• In any event, the JSC accords anyone with a grouse against any candidate a chance to present written or oral memoranda. Moreover, the files of the interviewees must be reviewed by the intelligence.
• If all these avenues don't help weed out the unmerited candidates, then only the courts can stop their confirmation after a judicial process is adjudged unfit.
During the Judicial Service Commission's interview in search of a new chief justice, one question kept recurring: How would the interviewees deal with the President's refusal to appoint the 41 (now 38) judges approved by the JSC?
I'll not go back to how the other candidates, who didn't clinch the position handled it, but will cast a spotlight on the newly inaugurated Chief Justice Martha Koome.
While she was optimistic that she would get the President to act on the list forwarded to him to help ease the pressure and backlog of cases, the answer, on close interrogation, means if she follows through with the explanation she gave, will see the Judiciary kowtow or accede to the dictates of the other arms of government.
The tag subservience is what the Judiciary fought long and hard. A return to such an experience will be disastrous.
First, the question was misdirected. To those it was posed to, answering it the way they did meant they were unwittingly accepting the Executive knack for arm-twisting them, thus shifting the onus to obey clear constitutional dictates elsewhere, yet the omission lies squarely with the Executive.
The Constitution never gave the President a choice to make at the judges' appointment process at the tail end. The President is represented by the Attorney General at the JSC and appoints almost three members either directly or indirectly.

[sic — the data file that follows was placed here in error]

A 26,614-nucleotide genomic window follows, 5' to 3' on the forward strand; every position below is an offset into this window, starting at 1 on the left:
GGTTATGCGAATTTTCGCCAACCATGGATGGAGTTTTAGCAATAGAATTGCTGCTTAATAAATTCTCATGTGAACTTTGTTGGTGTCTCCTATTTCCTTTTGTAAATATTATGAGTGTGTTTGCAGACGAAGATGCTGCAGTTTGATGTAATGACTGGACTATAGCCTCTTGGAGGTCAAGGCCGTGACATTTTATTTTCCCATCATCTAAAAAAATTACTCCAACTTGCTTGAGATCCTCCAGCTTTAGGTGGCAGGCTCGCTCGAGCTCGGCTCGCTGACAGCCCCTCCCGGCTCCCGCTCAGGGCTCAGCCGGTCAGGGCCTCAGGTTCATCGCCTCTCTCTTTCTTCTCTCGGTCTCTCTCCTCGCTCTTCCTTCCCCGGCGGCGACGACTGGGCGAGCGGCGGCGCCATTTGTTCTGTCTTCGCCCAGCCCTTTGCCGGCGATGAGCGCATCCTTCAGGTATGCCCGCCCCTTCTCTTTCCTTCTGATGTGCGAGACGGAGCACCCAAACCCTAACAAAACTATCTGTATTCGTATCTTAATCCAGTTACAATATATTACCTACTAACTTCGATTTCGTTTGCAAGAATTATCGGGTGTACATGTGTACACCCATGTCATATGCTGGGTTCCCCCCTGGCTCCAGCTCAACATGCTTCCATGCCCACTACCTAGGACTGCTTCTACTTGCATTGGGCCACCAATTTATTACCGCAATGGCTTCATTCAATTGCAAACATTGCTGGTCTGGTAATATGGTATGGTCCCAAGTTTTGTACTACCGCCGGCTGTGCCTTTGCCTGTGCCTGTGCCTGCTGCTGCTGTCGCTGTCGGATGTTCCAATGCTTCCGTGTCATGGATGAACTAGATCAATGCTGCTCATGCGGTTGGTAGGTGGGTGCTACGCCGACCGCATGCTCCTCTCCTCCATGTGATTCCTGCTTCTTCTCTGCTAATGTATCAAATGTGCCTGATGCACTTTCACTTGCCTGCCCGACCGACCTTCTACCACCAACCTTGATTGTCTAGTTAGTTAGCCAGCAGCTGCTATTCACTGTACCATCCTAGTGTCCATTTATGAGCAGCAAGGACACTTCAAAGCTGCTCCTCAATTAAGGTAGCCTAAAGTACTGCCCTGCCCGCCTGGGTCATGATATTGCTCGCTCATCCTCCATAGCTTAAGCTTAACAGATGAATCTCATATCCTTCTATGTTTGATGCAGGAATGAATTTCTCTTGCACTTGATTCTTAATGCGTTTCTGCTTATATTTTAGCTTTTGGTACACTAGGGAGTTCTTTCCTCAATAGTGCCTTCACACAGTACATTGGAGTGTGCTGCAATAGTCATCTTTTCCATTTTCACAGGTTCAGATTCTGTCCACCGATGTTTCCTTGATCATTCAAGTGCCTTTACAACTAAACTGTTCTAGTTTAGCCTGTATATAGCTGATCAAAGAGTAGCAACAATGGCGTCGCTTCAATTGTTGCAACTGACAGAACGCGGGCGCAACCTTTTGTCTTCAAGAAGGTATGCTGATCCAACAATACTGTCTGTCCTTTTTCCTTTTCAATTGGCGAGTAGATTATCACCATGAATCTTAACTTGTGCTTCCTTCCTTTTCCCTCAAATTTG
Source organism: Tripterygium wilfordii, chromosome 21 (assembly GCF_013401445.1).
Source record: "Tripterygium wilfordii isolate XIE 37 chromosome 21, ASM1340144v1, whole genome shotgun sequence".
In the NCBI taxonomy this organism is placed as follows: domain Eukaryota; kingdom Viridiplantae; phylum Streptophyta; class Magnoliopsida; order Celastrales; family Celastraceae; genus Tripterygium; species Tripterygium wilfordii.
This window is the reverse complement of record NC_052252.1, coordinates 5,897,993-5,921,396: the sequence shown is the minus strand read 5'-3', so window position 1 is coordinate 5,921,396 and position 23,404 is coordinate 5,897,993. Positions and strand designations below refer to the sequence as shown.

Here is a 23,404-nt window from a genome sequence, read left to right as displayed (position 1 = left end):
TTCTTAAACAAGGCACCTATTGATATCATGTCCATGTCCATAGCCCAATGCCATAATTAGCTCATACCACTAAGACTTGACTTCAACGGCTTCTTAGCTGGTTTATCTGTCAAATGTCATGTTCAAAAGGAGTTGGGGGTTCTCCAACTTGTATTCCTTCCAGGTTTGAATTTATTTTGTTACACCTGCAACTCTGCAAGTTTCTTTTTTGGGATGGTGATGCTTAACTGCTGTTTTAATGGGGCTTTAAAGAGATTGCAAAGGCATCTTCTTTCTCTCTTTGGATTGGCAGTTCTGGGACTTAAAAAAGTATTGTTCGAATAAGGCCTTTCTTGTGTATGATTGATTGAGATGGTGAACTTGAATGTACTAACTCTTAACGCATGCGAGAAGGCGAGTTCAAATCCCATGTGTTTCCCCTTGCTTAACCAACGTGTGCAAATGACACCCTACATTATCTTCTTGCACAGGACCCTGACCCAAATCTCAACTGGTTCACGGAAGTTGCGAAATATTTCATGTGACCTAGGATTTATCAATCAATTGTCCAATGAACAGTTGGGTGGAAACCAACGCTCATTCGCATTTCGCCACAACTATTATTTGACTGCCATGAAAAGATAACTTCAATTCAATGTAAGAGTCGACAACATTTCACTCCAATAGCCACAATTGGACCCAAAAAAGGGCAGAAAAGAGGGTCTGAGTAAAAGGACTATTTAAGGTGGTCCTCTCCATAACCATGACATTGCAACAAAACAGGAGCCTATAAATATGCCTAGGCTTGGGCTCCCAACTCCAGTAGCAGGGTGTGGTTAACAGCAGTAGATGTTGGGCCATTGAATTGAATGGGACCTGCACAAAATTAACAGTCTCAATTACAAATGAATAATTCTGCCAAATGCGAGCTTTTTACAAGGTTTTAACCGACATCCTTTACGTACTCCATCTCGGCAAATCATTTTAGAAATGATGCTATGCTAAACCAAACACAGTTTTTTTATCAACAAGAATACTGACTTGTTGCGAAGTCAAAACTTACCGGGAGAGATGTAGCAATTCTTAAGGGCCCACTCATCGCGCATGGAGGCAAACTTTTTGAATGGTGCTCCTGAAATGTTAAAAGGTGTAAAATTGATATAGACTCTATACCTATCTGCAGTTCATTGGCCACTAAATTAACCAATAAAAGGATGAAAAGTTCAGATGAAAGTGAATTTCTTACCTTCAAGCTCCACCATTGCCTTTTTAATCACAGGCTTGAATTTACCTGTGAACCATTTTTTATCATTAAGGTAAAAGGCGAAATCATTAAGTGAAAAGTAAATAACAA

In any event, the JSC accords anyone with a grouse against any candidate a chance to present written or oral memoranda. Moreover, the files of the interviewees must be reviewed by the intelligence.
If all these avenues don't help weed out the unmerited candidates, then only the courts can stop their confirmation after a judicial process is adjudged unfit.
Anything else at the end of this exercise can only be termed a witch-hunt and a gross violation of the Constitution, especially on leadership and integrity.
The Executive must never be allowed to play ping pong with the appointments such as these. At one time the President refuses to receive one name and the next time he does so with glee and alacrity.
Other arms of government have reduced court orders to a mere invitation—just papers obeyed at their whims and convenience.
How Koome deals with headstrong arms of government and how she will robustly guard against their inclination to interfere with judicial processes, coupled with cleaning the rot within the Judiciary itself, will define her legacy.
The writer is an economic and political analyst
Edited by Kiilu Damaris